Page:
The Stress of Stepping Forward


Grace Cappas, Lead Writer

Throughout the world, people from all walks of life suffer from anxiety at some point in their lives, whether the cause is something as small as an upcoming test or as big as a lifelong obstacle. Although, there may be something to say for the recent influx of anxiety in teenagers today, especially with the pressure of college coming onto graduating seniors.
Symptoms of anxiety vary widely, from avoidance to irritability, recurring fears and worries about routine parts of everyday life, trouble concentrating, extreme self-consciousness or sensitivity to criticism, and withdrawal from social activity.
“I used to feel anxious last year more so than this year. That was mainly because I wasn’t sure what route I wanted to take for college,” senior Mary Marcinek said.
According to the Nuffield Foundation, the proportion of 17 to 18 year olds reporting that they frequently feel anxious or depressed has doubled in the last 30 years, from 1 in 30 to 2 in 30 for boys and 1 in 10 to 2 in 10 for girls.
“There are so many more factors that exist today than even five years ago. Everything is a competition,” English teacher Brooke Manhattan said.
With the world evolving in new ways every year, there are more and more factors influencing teenagers and the anxiety they feel than there were back then: social media, more mainstream access to illegal substances, and more. Not to mention the uncertainty of a looming future that follows with ending a high school career.
“The idea of leaving for college definitely makes me anxious. Within the next few months, everything I’ve known for the last 17 years will be different, and that has caused me some anxiety recently,” senior Helena Maunes said.
With anxiety on the brain, teachers also take time to reflect on their own stress levels in high school.
“I think anxiety is definitely worse today than it was then. Social media, more pressures, more things outside of school going on that all play into anxiety for teenagers that we didn’t have when I was a student,” physics teacher Jerome Flewelling said.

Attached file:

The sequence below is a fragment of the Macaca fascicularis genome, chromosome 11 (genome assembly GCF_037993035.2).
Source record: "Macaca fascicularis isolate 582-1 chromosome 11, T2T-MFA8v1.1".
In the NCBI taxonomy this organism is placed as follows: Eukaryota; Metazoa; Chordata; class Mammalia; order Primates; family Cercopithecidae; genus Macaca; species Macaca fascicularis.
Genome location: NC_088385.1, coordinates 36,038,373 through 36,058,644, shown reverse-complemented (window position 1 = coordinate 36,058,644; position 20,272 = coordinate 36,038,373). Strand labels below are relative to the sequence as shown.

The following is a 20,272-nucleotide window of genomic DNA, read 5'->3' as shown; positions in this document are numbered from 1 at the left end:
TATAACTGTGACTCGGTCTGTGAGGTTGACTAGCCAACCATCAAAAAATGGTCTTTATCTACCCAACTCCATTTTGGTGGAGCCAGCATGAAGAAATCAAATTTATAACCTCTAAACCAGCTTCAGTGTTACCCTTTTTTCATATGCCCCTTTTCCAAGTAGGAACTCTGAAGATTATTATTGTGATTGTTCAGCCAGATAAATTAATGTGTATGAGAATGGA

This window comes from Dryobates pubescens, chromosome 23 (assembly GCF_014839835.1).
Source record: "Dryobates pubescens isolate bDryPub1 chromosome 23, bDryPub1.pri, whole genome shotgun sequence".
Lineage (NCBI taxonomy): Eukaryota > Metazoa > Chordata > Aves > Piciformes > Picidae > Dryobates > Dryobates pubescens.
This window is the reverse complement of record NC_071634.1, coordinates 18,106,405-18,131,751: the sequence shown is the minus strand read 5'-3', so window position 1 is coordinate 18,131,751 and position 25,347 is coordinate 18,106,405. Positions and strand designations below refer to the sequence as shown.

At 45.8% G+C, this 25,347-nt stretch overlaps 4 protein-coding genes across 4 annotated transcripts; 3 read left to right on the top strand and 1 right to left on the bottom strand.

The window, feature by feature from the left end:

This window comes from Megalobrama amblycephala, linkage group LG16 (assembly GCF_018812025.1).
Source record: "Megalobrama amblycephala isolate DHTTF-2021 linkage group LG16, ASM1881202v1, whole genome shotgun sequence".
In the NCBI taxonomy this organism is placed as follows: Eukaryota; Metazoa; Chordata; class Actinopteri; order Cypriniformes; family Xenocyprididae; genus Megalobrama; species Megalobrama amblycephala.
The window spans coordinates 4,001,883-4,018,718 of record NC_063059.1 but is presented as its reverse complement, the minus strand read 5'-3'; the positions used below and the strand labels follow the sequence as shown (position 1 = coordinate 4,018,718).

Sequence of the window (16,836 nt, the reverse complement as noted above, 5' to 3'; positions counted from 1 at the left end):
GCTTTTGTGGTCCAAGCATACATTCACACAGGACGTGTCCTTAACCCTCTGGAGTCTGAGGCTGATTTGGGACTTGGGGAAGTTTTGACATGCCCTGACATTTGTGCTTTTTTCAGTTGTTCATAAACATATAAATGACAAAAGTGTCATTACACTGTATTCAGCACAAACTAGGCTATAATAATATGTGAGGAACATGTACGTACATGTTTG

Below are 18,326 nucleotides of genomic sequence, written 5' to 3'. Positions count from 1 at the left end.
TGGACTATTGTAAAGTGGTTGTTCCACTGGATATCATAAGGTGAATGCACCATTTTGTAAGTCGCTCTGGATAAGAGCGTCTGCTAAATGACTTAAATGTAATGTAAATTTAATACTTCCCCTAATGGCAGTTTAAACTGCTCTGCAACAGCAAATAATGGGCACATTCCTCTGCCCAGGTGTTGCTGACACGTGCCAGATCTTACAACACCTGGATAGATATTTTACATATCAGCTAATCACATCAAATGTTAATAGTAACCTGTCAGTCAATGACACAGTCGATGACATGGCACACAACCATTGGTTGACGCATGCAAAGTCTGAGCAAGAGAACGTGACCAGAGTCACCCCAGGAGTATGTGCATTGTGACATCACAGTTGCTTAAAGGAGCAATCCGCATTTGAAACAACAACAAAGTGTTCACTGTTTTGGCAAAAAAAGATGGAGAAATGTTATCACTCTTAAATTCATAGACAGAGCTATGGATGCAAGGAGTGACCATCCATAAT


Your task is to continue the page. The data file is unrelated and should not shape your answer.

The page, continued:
There has been an increase in self-reported stress among parents of teenagers between the 1980s and 2000s, affecting single parents and parents on low incomes to a greater extent than other families.
“Anxiety is definitely worse now, because they are more open about it. When I was in school no one talked about it,” art teacher Diane St. Martin said.
Although anxiety may be reaching new levels, so are the ways to cope with it. Besides the fact that scientists are finding new ways to treat anxiety everyday, whether that is medication or therapy, there are little things one can do to calm themselves down in the moment when need be.
“When I feel anxious, I try to do things I enjoy to relieve the stressful feelings. By doing this, it distracts my mind from whatever I’m anxious about, and instead fills it with things I like. For example, I will re-watch one of my favorite movies, take a nap, or scroll through social media,” Maunes said.
According to the Anxiety and Depression Association of America, when dealing with anxiety, it is important to take care of oneself, whether that’s maintaining a healthy diet or getting a good night’s sleep. It is also important to identify what triggers one’s anxiety to know how to avoid those things better.
“When I feel anxious, I can cope by writing down everything that I have to do and then budget my time accordingly,” senior Tyler Hudak said.
A new and effective way of coping with anxiety is Cognitive Behavioral Therapy, which is a method that focuses on changing the way you think and behave. It can be applied with a therapist or even done on your own.
Whether anxiety is worse now or not, it is important to anyone suffering these symptoms to get help or talk to someone comfortable as soon as possible, and cope properly.
“It always helps me to talk to friends or family members about worries that I have. It helps to physically hear myself talk through issues and to hear the perspectives of people I trust,” Marcinek said.


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